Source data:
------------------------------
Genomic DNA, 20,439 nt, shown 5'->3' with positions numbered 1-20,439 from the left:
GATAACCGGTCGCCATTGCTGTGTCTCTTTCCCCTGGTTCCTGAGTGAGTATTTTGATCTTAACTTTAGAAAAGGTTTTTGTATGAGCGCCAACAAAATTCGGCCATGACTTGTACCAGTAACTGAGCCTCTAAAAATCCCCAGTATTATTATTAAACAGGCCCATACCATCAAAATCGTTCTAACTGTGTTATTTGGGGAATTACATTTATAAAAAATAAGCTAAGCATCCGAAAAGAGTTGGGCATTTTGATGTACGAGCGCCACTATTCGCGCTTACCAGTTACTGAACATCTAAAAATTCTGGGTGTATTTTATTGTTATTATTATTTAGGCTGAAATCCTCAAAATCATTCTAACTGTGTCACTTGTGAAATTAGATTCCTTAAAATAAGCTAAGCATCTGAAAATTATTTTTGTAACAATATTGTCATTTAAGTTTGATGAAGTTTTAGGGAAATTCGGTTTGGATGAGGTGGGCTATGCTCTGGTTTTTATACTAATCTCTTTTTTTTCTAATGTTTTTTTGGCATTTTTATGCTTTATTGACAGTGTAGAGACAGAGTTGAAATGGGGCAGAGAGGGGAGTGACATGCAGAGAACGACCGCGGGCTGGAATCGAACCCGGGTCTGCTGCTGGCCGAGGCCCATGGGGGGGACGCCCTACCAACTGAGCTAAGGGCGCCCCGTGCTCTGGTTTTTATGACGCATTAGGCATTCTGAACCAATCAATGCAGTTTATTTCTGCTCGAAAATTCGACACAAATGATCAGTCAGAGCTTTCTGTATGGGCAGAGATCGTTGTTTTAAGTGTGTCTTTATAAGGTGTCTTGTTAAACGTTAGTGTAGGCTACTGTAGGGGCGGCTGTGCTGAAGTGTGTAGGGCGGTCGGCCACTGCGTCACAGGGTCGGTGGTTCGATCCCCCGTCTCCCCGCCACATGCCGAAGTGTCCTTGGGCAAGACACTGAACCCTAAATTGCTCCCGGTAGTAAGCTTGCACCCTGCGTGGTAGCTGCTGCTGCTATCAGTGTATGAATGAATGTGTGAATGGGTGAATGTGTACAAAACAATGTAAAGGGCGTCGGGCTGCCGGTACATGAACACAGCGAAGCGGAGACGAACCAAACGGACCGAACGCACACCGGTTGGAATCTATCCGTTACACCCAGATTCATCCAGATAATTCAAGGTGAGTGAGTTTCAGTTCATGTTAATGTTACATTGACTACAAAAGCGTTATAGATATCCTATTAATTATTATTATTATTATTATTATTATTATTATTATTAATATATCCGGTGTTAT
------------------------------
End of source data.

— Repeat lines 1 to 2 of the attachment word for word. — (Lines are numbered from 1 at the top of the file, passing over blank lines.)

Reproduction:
Genomic DNA, 20,439 nt, shown 5'->3' with positions numbered 1-20,439 from the left:
GATAACCGGTCGCCATTGCTGTGTCTCTTTCCCCTGGTTCCTGAGTGAGTATTTTGATCTTAACTTTAGAAAAGGTTTTTGTATGAGCGCCAACAAAATTCGGCCATGACTTGTACCAGTAACTGAGCCTCTAAAAATCCCCAGTATTATTATTAAACAGGCCCATACCATCAAAATCGTTCTAACTGTGTTATTTGGGGAATTACATTTATAAAAAATAAGCTAAGCATCCGAAAAGAGTTGGGCATTTTGATGTACGAGCGCCACTATTCGCGCTTACCAGTTACTGAACATCTAAAAATTCTGGGTGTATTTTATTGTTATTATTATTTAGGCTGAAATCCTCAAAATCATTCTAACTGTGTCACTTGTGAAATTAGATTCCTTAAAATAAGCTAAGCATCTGAAAATTATTTTTGTAACAATATTGTCATTTAAGTTTGATGAAGTTTTAGGGAAATTCGGTTTGGATGAGGTGGGCTATGCTCTGGTTTTTATACTAATCTCTTTTTTTTCTAATGTTTTTTTGGCATTTTTATGCTTTATTGACAGTGTAGAGACAGAGTTGAAATGGGGCAGAGAGGGGAGTGACATGCAGAGAACGACCGCGGGCTGGAATCGAACCCGGGTCTGCTGCTGGCCGAGGCCCATGGGGGGGACGCCCTACCAACTGAGCTAAGGGCGCCCCGTGCTCTGGTTTTTATGACGCATTAGGCATTCTGAACCAATCAATGCAGTTTATTTCTGCTCGAAAATTCGACACAAATGATCAGTCAGAGCTTTCTGTATGGGCAGAGATCGTTGTTTTAAGTGTGTCTTTATAAGGTGTCTTGTTAAACGTTAGTGTAGGCTACTGTAGGGGCGGCTGTGCTGAAGTGTGTAGGGCGGTCGGCCACTGCGTCACAGGGTCGGTGGTTCGATCCCCCGTCTCCCCGCCACATGCCGAAGTGTCCTTGGGCAAGACACTGAACCCTAAATTGCTCCCGGTAGTAAGCTTGCACCCTGCGTGGTAGCTGCTGCTGCTATCAGTGTATGAATGAATGTGTGAATGGGTGAATGTGTACAAAACAATGTAAAGGGCGTCGGGCTGCCGGTACATGAACACAGCGAAGCGGAGACGAACCAAACGGACCGAACGCACACCGGTTGGAATCTATCCGTTACACCCAGATTCATCCAGATAATTCAAGGTGAGTGAGTTTCAGTTCATGTTAATGTTACATTGACTACAAAAGCGTTATAGATATCCTATTAATTATTATTATTATTATTATTATTATTATTATTATTAATATATCCGGTGTTAT